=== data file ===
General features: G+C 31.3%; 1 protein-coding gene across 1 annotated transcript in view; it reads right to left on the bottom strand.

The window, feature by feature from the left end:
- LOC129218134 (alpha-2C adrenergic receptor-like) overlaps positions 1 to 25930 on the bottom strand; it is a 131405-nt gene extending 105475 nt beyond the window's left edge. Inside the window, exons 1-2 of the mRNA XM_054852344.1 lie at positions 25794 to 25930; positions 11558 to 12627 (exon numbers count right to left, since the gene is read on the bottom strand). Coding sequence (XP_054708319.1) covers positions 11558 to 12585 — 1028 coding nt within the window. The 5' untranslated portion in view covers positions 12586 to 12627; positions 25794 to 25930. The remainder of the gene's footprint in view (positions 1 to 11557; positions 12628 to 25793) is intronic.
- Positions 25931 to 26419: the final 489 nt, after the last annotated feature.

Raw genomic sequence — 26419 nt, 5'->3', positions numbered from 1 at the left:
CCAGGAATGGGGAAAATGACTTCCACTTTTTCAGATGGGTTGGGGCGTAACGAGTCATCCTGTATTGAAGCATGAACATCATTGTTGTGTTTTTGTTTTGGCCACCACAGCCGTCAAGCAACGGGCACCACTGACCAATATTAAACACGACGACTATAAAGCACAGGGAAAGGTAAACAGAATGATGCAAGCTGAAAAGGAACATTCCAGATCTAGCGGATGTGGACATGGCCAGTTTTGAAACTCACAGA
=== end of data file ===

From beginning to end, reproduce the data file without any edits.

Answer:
General features: G+C 31.3%; 1 protein-coding gene across 1 annotated transcript in view; it reads right to left on the bottom strand.

The window, feature by feature from the left end:
- LOC129218134 (alpha-2C adrenergic receptor-like) overlaps positions 1 to 25930 on the bottom strand; it is a 131405-nt gene extending 105475 nt beyond the window's left edge. Inside the window, exons 1-2 of the mRNA XM_054852344.1 lie at positions 25794 to 25930; positions 11558 to 12627 (exon numbers count right to left, since the gene is read on the bottom strand). Coding sequence (XP_054708319.1) covers positions 11558 to 12585 — 1028 coding nt within the window. The 5' untranslated portion in view covers positions 12586 to 12627; positions 25794 to 25930. The remainder of the gene's footprint in view (positions 1 to 11557; positions 12628 to 25793) is intronic.
- Positions 25931 to 26419: the final 489 nt, after the last annotated feature.

Raw genomic sequence — 26419 nt, 5'->3', positions numbered from 1 at the left:
CCAGGAATGGGGAAAATGACTTCCACTTTTTCAGATGGGTTGGGGCGTAACGAGTCATCCTGTATTGAAGCATGAACATCATTGTTGTGTTTTTGTTTTGGCCACCACAGCCGTCAAGCAACGGGCACCACTGACCAATATTAAACACGACGACTATAAAGCACAGGGAAAGGTAAACAGAATGATGCAAGCTGAAAAGGAACATTCCAGATCTAGCGGATGTGGACATGGCCAGTTTTGAAACTCACAGA